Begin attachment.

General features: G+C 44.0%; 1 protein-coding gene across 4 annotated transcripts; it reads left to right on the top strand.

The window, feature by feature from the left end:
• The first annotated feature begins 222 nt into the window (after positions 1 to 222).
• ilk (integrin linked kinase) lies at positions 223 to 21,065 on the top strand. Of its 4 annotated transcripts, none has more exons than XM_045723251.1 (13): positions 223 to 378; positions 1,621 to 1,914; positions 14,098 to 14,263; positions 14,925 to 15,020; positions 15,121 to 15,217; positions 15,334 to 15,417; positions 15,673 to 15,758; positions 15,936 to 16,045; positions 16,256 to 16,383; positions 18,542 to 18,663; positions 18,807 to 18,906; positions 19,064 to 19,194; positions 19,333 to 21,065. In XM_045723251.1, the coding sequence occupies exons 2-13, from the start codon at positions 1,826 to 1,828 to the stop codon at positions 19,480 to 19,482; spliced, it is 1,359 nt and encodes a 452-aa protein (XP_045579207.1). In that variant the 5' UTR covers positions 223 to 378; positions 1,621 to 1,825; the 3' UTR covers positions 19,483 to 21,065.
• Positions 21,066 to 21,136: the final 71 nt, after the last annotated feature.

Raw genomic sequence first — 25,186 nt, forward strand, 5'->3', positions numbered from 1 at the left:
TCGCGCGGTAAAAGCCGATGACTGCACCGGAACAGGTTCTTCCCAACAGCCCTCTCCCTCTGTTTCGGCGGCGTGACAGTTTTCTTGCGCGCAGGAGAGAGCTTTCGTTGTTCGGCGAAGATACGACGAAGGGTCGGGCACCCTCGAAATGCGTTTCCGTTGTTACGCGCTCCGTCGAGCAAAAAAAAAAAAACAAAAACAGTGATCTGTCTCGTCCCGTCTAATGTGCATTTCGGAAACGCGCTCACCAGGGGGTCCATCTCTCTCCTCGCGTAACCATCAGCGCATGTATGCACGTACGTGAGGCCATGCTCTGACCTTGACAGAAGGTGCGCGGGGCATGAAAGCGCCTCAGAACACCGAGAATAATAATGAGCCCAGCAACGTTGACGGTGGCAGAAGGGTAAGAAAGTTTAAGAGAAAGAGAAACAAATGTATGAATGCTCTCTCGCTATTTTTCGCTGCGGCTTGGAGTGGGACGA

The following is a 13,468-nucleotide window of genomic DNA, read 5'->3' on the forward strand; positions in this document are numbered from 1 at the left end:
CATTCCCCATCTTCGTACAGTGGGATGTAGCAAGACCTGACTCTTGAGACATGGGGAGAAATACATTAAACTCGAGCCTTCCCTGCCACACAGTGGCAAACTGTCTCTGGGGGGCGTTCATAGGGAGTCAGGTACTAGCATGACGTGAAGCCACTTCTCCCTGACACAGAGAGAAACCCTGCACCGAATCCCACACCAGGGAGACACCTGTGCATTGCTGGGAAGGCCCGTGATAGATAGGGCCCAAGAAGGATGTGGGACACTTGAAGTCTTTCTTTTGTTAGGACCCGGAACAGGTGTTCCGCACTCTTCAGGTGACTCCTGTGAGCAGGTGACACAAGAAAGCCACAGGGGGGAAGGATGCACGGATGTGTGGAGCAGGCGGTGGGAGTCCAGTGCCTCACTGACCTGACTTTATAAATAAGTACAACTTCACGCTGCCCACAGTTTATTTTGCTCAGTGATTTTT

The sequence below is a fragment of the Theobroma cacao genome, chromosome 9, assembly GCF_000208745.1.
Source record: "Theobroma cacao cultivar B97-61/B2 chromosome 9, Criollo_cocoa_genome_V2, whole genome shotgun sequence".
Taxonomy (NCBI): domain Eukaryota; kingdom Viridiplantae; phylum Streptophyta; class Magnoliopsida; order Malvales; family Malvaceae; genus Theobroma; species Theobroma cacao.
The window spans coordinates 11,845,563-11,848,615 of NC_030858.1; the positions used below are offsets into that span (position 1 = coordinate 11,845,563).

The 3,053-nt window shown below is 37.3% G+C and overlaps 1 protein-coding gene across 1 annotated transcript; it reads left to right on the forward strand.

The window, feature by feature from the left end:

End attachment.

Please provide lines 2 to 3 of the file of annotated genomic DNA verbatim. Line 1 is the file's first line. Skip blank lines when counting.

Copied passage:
The window, feature by feature from the left end:
• The first annotated feature begins 222 nt into the window (after positions 1 to 222).